The Alphastream Game Design Blog

It’s the End of the World as We Know It, and I Feel Fine (part 1)


Backing Phoenix: Dawn Command and Shadow of the Demon Lord on Kickstarter was easy. I’ve long admired the work of Keith Baker and Rob Schwalb. They have brilliant perspectives on games and surround themselves with amazing people. Their contributions to the game of D&D (and other games) cannot be overstated. And, they genuinely care about our hobby, its industry, and gamers.

Both of these games exceeded my high expectations. I won’t review them fully here, though I will add some links to reviews and actual play in the Notes section below. These RPGs are really good, and you should own them.

As I play these games, I am finding them to be transformative. They are helping me to see other games and adventure writing in new ways. I want to share some of that, as well as how you can bring these elements into your current RPGs. Let’s start with SotDL!

Shadow of the Demon Lord

sotdl-apocIn SotDL, heroes are in a dark dangerous world that is on the verge of falling to the apocalypse. Evil has nearly won, hope is fading, and as the darkness surrounds the land, this crucible serves to heighten the tension and drama. This is a game where the map of the world has the word “EMPIRE” written in blood across a swath of land, leaving no mistake as to the perils it faces.

Though the book and setting contain many elements of horror, the game itself can feel dark/heroic rather than just dark. That’s a big plus for me. In addition, the DM can make choices as to the exact cause of doom and the extent of the horrors. SotDL feels like D&D, but the rules are streamlined into a much faster concentrated experience. These elements really blew me away:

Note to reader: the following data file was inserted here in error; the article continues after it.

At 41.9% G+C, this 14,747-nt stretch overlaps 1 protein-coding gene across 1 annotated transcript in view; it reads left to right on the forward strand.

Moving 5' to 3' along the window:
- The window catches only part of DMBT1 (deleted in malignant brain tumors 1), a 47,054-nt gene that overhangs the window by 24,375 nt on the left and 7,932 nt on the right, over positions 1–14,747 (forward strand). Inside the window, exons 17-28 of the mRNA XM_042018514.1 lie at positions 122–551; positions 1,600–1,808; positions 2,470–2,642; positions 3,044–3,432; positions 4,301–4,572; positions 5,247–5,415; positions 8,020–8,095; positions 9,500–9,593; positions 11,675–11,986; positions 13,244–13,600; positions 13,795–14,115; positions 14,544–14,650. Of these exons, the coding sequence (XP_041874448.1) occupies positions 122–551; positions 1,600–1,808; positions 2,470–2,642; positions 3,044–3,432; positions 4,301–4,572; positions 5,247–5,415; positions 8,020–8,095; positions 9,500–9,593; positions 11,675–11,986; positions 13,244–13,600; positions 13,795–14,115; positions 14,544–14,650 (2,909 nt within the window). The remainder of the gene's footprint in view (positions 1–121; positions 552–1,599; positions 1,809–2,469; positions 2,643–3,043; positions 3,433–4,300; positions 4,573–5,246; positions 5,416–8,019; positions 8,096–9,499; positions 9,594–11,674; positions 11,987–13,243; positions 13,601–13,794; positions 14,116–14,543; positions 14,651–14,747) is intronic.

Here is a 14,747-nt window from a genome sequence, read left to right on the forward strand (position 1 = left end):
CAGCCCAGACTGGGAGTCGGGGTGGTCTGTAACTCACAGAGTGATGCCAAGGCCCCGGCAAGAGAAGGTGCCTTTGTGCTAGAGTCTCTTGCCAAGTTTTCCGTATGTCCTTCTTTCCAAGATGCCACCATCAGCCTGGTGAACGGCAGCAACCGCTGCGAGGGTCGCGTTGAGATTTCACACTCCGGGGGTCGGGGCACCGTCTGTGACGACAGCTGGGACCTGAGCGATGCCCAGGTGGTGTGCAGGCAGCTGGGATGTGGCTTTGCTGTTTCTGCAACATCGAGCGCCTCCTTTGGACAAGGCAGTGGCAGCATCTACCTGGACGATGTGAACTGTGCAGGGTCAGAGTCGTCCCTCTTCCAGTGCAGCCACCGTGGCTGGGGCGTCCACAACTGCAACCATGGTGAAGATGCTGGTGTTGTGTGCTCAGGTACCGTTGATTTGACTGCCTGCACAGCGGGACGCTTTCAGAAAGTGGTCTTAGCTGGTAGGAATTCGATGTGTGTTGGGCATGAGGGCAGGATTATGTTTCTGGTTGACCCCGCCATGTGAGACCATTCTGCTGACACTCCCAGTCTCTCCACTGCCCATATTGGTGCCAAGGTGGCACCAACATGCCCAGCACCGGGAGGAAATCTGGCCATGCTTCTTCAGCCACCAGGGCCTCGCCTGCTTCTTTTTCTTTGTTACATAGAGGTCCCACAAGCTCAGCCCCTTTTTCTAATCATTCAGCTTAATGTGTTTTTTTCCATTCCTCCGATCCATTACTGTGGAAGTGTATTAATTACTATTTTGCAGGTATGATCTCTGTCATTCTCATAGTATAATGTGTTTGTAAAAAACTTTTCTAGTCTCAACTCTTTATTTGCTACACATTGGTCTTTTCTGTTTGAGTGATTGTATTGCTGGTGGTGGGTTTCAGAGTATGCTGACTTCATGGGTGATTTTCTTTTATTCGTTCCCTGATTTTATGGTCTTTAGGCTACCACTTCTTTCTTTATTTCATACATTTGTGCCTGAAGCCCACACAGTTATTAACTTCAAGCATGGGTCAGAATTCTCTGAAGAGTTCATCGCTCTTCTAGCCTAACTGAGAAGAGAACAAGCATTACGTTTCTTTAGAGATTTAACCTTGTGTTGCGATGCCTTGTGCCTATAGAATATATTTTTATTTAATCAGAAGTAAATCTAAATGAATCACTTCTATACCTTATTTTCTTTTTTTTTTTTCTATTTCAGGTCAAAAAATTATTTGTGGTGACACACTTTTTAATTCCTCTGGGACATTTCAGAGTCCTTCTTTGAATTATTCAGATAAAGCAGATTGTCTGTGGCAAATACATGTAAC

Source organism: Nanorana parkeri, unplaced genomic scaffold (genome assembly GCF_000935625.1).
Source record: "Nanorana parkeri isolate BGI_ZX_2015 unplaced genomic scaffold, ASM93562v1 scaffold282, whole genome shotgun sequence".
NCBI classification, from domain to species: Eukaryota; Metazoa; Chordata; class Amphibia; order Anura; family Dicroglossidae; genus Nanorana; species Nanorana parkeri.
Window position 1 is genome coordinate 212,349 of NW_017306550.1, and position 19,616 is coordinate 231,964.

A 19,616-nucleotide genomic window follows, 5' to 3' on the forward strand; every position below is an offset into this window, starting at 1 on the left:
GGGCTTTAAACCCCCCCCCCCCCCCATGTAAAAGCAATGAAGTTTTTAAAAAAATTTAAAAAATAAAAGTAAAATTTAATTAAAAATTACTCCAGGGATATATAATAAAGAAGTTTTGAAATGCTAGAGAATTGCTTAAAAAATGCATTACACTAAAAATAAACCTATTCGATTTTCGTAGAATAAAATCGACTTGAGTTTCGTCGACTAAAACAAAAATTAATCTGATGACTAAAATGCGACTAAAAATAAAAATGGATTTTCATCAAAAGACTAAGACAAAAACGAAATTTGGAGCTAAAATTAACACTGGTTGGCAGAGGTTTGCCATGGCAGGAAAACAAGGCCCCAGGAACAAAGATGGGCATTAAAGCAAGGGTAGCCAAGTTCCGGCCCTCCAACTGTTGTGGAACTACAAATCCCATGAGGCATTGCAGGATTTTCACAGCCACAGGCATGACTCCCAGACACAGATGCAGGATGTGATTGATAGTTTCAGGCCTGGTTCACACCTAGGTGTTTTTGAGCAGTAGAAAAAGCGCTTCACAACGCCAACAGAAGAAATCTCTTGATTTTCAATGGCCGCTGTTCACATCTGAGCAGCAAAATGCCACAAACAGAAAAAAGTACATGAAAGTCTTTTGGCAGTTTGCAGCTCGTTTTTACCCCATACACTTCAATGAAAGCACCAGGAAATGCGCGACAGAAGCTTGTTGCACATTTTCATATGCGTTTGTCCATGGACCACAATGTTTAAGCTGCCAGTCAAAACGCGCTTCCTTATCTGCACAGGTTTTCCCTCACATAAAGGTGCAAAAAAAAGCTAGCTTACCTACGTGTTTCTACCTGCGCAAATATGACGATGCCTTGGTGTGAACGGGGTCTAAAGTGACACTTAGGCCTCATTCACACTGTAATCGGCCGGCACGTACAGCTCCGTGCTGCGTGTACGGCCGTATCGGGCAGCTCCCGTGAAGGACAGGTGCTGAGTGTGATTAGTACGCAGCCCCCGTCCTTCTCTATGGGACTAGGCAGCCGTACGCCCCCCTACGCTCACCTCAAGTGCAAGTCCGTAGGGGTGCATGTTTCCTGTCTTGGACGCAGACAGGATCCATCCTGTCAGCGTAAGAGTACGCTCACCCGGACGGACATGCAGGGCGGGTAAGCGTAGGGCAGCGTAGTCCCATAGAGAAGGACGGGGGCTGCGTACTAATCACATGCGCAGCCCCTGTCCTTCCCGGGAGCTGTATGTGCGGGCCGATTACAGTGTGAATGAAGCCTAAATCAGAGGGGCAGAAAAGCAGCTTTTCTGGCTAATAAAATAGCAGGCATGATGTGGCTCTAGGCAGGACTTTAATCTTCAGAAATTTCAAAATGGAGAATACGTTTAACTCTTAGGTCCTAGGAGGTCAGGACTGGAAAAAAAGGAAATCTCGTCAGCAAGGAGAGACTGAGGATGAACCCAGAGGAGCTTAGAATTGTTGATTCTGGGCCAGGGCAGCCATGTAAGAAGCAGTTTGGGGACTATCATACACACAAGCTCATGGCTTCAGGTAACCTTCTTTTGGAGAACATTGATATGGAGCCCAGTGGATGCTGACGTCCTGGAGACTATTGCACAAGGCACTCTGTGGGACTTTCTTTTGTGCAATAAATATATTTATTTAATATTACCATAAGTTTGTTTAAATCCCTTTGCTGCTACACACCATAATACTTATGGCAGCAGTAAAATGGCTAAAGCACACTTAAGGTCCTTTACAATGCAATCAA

Fast, Epic, Concentrated Play

PCs earn levels quickly in SotDL – leveling up after your first adventure and typically with each major story objective. With 10 levels maximum, this is a fantastic concentrated experience. Too often (especially as we age) we struggle to complete a campaign. Fast leveling and focused story help us complete a satisfying campaign.

How to use this: In D&D, session-based level advancement is covered briefly on page 261 of the DMG. In any RPG, level characters after every session. Importantly, frame each session so it is an important event (perhaps towards averting the apocalypse – see part 2 for how Phoenix handles this).

An Evolving Threat

sotdl-tombsIn SotDL, the DM can set the actual force behind the apocalypse and its aspects can even change over the campaign. The book showcases how the shadow of the demon lord can manifest early on in an orc lord ravaging the lands, then fall upon the great druid, creating pestilence.